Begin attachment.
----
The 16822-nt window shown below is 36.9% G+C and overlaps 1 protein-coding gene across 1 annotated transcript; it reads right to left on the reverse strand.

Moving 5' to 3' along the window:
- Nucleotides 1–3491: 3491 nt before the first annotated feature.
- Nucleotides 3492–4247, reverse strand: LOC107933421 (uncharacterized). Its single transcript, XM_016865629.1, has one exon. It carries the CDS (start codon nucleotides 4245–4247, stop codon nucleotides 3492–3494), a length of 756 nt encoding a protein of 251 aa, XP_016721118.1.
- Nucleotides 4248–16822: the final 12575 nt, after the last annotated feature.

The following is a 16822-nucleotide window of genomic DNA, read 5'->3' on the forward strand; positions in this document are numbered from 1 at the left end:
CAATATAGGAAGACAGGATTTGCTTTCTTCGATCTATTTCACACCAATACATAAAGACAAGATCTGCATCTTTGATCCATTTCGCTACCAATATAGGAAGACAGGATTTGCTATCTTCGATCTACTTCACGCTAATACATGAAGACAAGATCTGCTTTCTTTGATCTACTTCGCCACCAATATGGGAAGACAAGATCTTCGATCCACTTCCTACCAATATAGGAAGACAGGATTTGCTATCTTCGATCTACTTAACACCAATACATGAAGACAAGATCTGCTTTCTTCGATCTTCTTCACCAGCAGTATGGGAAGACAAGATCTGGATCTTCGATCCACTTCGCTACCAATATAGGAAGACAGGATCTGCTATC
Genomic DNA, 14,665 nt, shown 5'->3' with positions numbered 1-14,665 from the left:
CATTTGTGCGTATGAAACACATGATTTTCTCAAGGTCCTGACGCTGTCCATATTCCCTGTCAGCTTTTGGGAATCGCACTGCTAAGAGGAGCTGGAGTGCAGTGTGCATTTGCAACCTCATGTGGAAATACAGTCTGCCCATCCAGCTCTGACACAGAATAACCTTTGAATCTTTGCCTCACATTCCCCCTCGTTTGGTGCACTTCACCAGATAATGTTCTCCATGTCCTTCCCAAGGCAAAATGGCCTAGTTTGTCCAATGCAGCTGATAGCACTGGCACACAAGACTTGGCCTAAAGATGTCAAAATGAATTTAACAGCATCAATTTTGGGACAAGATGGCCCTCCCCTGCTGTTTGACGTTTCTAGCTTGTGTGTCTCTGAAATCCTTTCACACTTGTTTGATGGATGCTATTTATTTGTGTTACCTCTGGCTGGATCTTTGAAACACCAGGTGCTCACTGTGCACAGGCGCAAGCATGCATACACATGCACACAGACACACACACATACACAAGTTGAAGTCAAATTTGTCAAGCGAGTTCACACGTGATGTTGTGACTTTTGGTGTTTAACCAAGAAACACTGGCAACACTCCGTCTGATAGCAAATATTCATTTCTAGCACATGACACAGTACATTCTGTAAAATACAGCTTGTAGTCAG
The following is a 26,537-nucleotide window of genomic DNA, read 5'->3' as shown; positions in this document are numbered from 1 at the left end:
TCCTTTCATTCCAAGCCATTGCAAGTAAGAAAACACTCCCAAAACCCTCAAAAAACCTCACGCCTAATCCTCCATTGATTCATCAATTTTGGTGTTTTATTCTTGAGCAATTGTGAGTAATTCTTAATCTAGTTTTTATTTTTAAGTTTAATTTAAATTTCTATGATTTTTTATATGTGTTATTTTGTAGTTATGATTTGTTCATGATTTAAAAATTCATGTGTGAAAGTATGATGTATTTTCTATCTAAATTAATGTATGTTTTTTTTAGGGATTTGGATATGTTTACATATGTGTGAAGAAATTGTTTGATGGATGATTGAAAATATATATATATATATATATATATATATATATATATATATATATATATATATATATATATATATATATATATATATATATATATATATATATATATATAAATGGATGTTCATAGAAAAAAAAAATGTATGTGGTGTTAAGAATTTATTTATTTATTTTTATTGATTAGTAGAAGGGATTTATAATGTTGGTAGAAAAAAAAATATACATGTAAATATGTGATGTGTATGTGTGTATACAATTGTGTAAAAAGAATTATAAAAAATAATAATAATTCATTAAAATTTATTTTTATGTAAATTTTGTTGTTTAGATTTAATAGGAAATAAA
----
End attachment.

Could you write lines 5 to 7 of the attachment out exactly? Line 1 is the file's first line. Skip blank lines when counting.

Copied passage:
- Nucleotides 4248–16822: the final 12575 nt, after the last annotated feature.

The following is a 16822-nucleotide window of genomic DNA, read 5'->3' on the forward strand; positions in this document are numbered from 1 at the left end:
CAATATAGGAAGACAGGATTTGCTTTCTTCGATCTATTTCACACCAATACATAAAGACAAGATCTGCATCTTTGATCCATTTCGCTACCAATATAGGAAGACAGGATTTGCTATCTTCGATCTACTTCACGCTAATACATGAAGACAAGATCTGCTTTCTTTGATCTACTTCGCCACCAATATGGGAAGACAAGATCTTCGATCCACTTCCTACCAATATAGGAAGACAGGATTTGCTATCTTCGATCTACTTAACACCAATACATGAAGACAAGATCTGCTTTCTTCGATCTTCTTCACCAGCAGTATGGGAAGACAAGATCTGGATCTTCGATCCACTTCGCTACCAATATAGGAAGACAGGATCTGCTATC